Fresh from the 12th Hazon Food Conference in Falls Village, Connecticut, Amy Green is ready to go public with some news.
The owner of Naked Hummus, a Louisville kosher-certified maker of chickpea products, is making plans to be a subscription-based business.
That means customers could one day have falefel delivered to their doorsteps.
Green also said that she made connections at the conference with people who could help her in the venture, including manufacturers of frozen food products, “which is where we’re going with our falafel.”
Recently, we got our certification,” she added. “So we’re
now kosher, according to the Vaad.
For now, Naked Hummus continues to sell its products on the web and at the farmers market at Douglass Loop.
Green described the Hazon Food Conference as an educational experience for purveyors of Jewish food in the 21st century.
“It’s really a conference about the future of Jewish food, where we’re heading with Jewish food,” she said. “It causes us [to think] not just about what we eat with regard to kosher, but everything surrounding that food.”
Green wasn’t the only Louisvillian there. Her husband, Ohad Holzberg, was at the conference, and The J’s JOFEE Fellow, Michael Fraade, was a presenter on the topic, “Israelite Agriculture and the Tanach.”
The conference addressed food’s impact on the environment, animal welfare and responsibility to employees through four tracks:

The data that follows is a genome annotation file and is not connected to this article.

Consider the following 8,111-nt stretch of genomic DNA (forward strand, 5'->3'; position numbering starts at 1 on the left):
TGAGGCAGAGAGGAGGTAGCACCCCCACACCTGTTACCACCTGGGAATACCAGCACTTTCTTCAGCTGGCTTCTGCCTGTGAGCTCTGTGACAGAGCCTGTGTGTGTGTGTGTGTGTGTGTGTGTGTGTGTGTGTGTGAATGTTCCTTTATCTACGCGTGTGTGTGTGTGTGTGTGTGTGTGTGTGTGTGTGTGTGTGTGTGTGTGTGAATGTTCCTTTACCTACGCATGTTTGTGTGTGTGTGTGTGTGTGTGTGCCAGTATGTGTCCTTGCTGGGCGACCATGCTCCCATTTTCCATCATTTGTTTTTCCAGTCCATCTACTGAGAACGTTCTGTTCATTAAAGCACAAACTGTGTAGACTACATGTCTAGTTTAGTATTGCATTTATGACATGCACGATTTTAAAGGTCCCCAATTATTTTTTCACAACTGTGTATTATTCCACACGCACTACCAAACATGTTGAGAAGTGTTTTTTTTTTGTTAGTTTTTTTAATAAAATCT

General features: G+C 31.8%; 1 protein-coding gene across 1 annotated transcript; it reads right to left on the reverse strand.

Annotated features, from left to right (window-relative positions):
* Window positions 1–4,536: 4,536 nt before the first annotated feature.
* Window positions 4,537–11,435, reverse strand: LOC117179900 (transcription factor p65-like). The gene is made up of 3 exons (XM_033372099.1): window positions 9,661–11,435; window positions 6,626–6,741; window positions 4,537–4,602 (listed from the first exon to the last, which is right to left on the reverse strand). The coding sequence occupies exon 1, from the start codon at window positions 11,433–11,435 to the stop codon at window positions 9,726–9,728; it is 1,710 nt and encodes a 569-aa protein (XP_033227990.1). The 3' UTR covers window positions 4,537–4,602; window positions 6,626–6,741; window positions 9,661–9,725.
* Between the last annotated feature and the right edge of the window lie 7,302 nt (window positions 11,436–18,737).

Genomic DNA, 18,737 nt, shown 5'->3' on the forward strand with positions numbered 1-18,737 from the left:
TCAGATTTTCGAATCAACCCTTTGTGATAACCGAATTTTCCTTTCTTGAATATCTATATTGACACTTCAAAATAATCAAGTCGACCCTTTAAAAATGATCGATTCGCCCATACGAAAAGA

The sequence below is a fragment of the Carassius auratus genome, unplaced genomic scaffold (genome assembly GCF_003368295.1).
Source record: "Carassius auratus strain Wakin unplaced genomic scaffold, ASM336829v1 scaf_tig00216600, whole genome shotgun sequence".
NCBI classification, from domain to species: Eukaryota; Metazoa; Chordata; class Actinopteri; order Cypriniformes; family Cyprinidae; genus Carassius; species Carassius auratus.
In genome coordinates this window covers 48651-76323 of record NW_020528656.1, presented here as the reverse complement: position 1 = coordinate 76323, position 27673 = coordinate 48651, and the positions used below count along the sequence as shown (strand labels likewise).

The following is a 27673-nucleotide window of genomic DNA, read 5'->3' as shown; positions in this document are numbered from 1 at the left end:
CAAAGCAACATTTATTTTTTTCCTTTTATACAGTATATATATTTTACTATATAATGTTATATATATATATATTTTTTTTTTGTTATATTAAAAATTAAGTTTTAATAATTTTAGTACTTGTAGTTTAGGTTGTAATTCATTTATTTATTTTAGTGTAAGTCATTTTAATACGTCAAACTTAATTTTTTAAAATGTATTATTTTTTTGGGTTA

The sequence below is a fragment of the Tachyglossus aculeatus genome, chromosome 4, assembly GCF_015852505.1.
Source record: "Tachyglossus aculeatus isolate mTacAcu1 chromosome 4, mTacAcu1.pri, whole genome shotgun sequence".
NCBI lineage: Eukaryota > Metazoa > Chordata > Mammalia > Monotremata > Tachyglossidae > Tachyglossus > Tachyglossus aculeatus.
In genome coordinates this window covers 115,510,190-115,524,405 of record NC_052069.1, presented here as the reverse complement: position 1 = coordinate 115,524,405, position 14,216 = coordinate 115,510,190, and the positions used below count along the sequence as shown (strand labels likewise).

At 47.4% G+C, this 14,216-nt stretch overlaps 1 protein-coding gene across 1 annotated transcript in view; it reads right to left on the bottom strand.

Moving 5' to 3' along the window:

• Jewish food traditions;
• Cooking demonstrations and do-it-yourself experiences;
• Food justice and sustainability;
• Health and wellness.
“The Food Conference aims to inspire and motivate us to think more broadly about our food choices,” Hazon Senior
Program Manager Jessie Berlin wrote in her welcoming statement. “We hope that this conference…will help you consider new commitments around food for a sweet New Year.”
Hazon, which means vision, is a Jewish NPO that works to create a healthier and more sustainable Jewish community, and a healthier and more sustainable world for all.
Some presentations at the conference straddled the line between science and science fiction.
“We had a scientist talk about growing meat (animal protein) in a test tube,” Green said.
One program demystified the process of making meat kosher with a butcher actually demonstrating how to halachically slaughter an animal.
“Not everyone watched,” Green said. “We had the option.”
Green was especially proud of the cappuccino made with goat’s milk from an animal she milked herself. She appropriately called it a “goatccino.”
“It was the most delicious cup of coffee I ever had in my entire life,” she said.
Green and Holzberg also served roasted garlic hummus, pan-fried falafel and Israeli salad at a food festival there.
She’s convinced that Jewish food has a bright future.
“Absolutely, it does,” she said, noting that Jewish delis are opening across the country, though not without some controversy.
For instance, some of those delis have not-so-Jewish foods on their menus, like bacon.
“This is where it’s becoming a big question,” she said. “Is that Jewish food?”